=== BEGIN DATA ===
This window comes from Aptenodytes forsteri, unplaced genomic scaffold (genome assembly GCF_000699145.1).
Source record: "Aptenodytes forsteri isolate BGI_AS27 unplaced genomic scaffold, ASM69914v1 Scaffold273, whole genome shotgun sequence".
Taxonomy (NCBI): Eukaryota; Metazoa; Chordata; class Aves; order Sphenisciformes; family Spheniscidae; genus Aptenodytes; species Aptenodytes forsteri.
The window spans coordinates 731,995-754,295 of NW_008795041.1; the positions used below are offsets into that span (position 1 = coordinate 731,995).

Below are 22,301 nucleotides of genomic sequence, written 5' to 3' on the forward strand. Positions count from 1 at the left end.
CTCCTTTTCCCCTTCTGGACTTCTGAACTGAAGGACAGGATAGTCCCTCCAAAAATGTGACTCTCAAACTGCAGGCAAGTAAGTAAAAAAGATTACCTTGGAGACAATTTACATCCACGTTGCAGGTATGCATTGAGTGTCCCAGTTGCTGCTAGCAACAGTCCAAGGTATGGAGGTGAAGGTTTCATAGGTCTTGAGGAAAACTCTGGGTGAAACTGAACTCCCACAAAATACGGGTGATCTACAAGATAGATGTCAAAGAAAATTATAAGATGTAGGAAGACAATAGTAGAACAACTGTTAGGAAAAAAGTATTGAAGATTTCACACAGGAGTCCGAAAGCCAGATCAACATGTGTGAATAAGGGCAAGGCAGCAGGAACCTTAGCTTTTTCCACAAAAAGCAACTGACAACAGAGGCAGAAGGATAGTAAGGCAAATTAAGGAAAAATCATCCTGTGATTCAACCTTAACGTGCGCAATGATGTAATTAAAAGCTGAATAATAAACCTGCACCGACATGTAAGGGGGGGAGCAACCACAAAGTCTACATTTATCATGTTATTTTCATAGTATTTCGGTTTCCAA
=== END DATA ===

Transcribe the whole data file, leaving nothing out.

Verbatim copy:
This window comes from Aptenodytes forsteri, unplaced genomic scaffold (genome assembly GCF_000699145.1).
Source record: "Aptenodytes forsteri isolate BGI_AS27 unplaced genomic scaffold, ASM69914v1 Scaffold273, whole genome shotgun sequence".
Taxonomy (NCBI): Eukaryota; Metazoa; Chordata; class Aves; order Sphenisciformes; family Spheniscidae; genus Aptenodytes; species Aptenodytes forsteri.
The window spans coordinates 731,995-754,295 of NW_008795041.1; the positions used below are offsets into that span (position 1 = coordinate 731,995).

Below are 22,301 nucleotides of genomic sequence, written 5' to 3' on the forward strand. Positions count from 1 at the left end.
CTCCTTTTCCCCTTCTGGACTTCTGAACTGAAGGACAGGATAGTCCCTCCAAAAATGTGACTCTCAAACTGCAGGCAAGTAAGTAAAAAAGATTACCTTGGAGACAATTTACATCCACGTTGCAGGTATGCATTGAGTGTCCCAGTTGCTGCTAGCAACAGTCCAAGGTATGGAGGTGAAGGTTTCATAGGTCTTGAGGAAAACTCTGGGTGAAACTGAACTCCCACAAAATACGGGTGATCTACAAGATAGATGTCAAAGAAAATTATAAGATGTAGGAAGACAATAGTAGAACAACTGTTAGGAAAAAAGTATTGAAGATTTCACACAGGAGTCCGAAAGCCAGATCAACATGTGTGAATAAGGGCAAGGCAGCAGGAACCTTAGCTTTTTCCACAAAAAGCAACTGACAACAGAGGCAGAAGGATAGTAAGGCAAATTAAGGAAAAATCATCCTGTGATTCAACCTTAACGTGCGCAATGATGTAATTAAAAGCTGAATAATAAACCTGCACCGACATGTAAGGGGGGGAGCAACCACAAAGTCTACATTTATCATGTTATTTTCATAGTATTTCGGTTTCCAA